Make the most of November, kick off your holiday season, or celebrate making landfall in warmer climates at these nautical events! Find a...
Last weekend, Dockwa boater Jack Martin and his crew brightened Maine's waterfront, participating in Portland Harbor's 23rd annual Parade of Lights. In his article, Jack delves into the exciting preparations and his personal experience in this beloved event, perfectly capturing the essence of the holiday spirit. Join us in this festive read for a tale of joy, spirit, and community love!
For many in New England, the arrival of November winds, cooling water, and falling leaves mark the end of boating season. This time of year, boats are hauled, covered, and stored on dry land as they await the return of another spring. This inevitable cycle is a well-practiced ritual for boat owners in the north, yet my relocation to Portland two summers ago disrupted my familiar habit of October winterization. When the opportunity to join the Harbor's annual Parade of Lights presented itself, I decided to extend my boating season through the holiday season.
Portland, Maine's working waterfront remains bustling throughout the entire winter. Casco Bay is active with commercial fishing vessels and ferries, maintaining a unique vibe even during colder months. This core energy carries into Portland’s holiday boat parade making it an exhilarating event, viewable from the many communities that neighbor the harbor.
This year was the 23rd annual boat parade. We participated last year for the first time, and we were keen to deck the hulls once again. Eager to outdo our previous efforts, we informed DiMillo’s Marina, our homeport, we were planning to stay at a slip through December.
We decorated Doghouse, my 22’ Tripp Angler, the day of the parade to avoid any technical mishaps from weather, seagulls, pests, etc. The first step in this process is power. While we debated using a basic inverter, we started tallying the amount of lights we were planning to use and deemed an inverter as unsafe. We opted to use a portable generator and latch it to the stern of the boat with the exhaust blowing over the transom.
As creative director, I had drawn up an idea weeks prior on how I wanted to configure the lights, so we had a pretty good plan. Additionally, we happened to have a friend from TreeGull Christmas Trees (located right on Commercial Street across from Portland Yacht Services) who graciously donated us a Christmas tree. Yes… we put a REAL tree on the pilot house. Pine sap, needles and all.
We continued to channel our inner Clark Griswold and listened to some holiday tunes– getting in the festive spirit. The crew zip-tied lights into place, one strand at a time. We weren’t messing around this year… We doubled up the strands ensuring that they could be seen from afar. After more than a dozen strands of lights were strewn around the boat, light up candy canes were placed in rod holders, and a blow up dachshund dressed as Santa was secured to the bow rail (arguably my favorite part)- we stepped back, inspected our work and were satisfied.
Our friends, family and parade crew gathered at the marina early for some pre-parade holiday cheer. Right on time, we departed DiMillo’s, and enjoyed a remarkable mid-December sunset as we got into formation.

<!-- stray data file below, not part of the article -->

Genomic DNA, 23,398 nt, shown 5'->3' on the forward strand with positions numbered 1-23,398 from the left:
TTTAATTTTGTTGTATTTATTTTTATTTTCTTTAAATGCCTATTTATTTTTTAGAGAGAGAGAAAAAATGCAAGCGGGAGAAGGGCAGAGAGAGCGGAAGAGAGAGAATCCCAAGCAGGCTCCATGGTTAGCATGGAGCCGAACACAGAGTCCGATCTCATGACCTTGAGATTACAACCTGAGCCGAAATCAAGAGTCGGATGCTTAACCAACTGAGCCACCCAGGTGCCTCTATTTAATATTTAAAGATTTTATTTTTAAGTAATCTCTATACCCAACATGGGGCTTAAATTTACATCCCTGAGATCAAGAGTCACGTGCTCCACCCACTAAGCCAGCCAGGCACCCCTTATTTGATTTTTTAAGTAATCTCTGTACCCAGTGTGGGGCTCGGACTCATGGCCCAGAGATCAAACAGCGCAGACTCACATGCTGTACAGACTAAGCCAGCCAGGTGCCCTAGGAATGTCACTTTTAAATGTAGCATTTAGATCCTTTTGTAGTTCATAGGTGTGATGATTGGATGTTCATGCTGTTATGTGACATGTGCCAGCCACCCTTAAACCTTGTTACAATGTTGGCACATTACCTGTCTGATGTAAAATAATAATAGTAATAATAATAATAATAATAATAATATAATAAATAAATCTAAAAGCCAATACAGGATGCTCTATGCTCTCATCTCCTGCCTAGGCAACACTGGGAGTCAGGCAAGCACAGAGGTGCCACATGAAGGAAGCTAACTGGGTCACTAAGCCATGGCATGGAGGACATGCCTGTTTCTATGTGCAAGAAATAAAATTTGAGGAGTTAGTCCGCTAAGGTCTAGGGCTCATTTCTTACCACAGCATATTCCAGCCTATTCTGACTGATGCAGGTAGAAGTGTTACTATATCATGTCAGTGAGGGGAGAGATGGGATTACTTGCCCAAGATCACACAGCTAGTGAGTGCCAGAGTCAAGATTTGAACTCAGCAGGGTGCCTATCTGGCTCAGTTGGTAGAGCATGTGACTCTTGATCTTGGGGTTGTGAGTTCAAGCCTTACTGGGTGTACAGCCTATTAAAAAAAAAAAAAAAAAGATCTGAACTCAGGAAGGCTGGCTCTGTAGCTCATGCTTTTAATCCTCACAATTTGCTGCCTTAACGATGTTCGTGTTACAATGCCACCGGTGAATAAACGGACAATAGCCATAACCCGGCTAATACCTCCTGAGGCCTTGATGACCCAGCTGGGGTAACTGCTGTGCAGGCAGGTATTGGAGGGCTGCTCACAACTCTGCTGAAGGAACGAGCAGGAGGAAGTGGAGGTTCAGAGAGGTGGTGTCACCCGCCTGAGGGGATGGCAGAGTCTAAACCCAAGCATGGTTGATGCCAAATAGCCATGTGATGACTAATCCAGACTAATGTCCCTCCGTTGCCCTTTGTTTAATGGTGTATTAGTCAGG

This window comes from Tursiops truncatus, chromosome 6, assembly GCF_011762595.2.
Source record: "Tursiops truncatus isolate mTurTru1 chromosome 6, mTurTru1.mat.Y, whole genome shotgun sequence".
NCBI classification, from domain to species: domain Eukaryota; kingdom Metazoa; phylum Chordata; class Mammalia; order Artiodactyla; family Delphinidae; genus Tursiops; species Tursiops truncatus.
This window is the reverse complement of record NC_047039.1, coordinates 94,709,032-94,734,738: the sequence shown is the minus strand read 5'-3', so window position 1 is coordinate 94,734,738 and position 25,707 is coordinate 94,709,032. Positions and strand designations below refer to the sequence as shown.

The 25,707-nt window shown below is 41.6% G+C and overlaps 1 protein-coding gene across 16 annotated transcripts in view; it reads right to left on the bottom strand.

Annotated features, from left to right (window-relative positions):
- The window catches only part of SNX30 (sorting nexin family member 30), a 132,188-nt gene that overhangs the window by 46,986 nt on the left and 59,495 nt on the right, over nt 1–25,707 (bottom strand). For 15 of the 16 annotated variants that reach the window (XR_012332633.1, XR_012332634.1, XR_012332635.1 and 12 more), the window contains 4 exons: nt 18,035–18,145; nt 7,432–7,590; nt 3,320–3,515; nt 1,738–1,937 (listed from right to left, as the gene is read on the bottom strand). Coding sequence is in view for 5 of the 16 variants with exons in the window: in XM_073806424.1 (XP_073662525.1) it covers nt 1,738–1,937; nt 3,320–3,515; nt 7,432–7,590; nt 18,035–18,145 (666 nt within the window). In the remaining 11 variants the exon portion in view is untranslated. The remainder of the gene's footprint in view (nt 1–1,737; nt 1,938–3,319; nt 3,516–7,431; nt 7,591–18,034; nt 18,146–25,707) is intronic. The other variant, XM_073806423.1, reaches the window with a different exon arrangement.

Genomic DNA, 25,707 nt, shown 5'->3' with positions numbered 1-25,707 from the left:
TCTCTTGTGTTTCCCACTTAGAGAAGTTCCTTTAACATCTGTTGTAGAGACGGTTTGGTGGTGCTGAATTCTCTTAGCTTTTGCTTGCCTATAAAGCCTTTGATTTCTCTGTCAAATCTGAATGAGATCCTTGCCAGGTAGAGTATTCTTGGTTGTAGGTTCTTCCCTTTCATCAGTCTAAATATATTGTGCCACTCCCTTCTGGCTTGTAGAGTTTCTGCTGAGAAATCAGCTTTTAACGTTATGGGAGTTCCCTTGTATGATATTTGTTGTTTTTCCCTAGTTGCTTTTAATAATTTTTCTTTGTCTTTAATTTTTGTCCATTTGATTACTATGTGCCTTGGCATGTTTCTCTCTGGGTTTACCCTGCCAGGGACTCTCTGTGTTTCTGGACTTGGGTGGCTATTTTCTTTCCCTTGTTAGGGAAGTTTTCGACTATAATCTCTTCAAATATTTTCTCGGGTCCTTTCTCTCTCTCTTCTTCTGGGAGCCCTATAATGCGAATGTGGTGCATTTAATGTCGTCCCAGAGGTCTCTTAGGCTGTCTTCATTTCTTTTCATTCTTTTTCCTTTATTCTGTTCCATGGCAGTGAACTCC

The parade organizer (AKA Mrs. Claus) created a lineup for the fleet, which was organized starting with larger vessels (like, for example, the Harbor’s 90’ tugboat), to smaller boats (us), to larger ones once again (Casco Bay Ferries). We monitored channel 69, and hailed Mrs. Claus with any questions.
Doghouse was located in front of a vessel named Tin Type who decorated their aluminum workboat as a tiki hut, featuring a light up palm tree on the bow and tiki torches in their rod holders (yes- real flames stayed lit though the entire parade). In front of us were a variety of commercial boats, including our friends on FV New Ledge, who were towing a blow-up Santa riding a shark in their dinghy.
Highlights of the route included our homeport, DiMillo’s Marina, Luke’s Lobsters, Centerboard Yacht Club and Maine State Pier. We gave hardy honks and cheers to all the spectators. We were just as excited to see the piers packed with people, as they were to see all the lit up boats - It truly was a symbiotic relationship of cheer!
As we finished our lap around the parade loop, the McAllister tugboats did a victory lap and displayed a grand firework show for all to enjoy. The other boats in the parade came to a halt, circled around the tugboats, and watched the impressive display. The Harbor was filled with cheer, as the grand finally lit up the sky.
Post parade, we made our way back to our slip where we were greeted by friends and marina tenants, who were happy to congratulate us on a job well done. We took a group picture and then powered off the lights, signaling the end of our night, and the end of our boating season.
The following day Doghouse was hauled and put to rest for the season, just in time for a big storm to pummel the eastern seaboard, battering the coast with swell and high winds. This season was certainly one for the books and we went out with a bang at the parade. The boat will be high and dry until April rolls around, and we are already counting down the days to another extended season of boating.
This festive time of year prompts me to reflect on the joys of my city, the boating community, and the cherished moments with friends and family. It's a time of gratitude, celebration, and fun. Wishing you and your family a happy holiday- that hopefully includes some time spent on the water!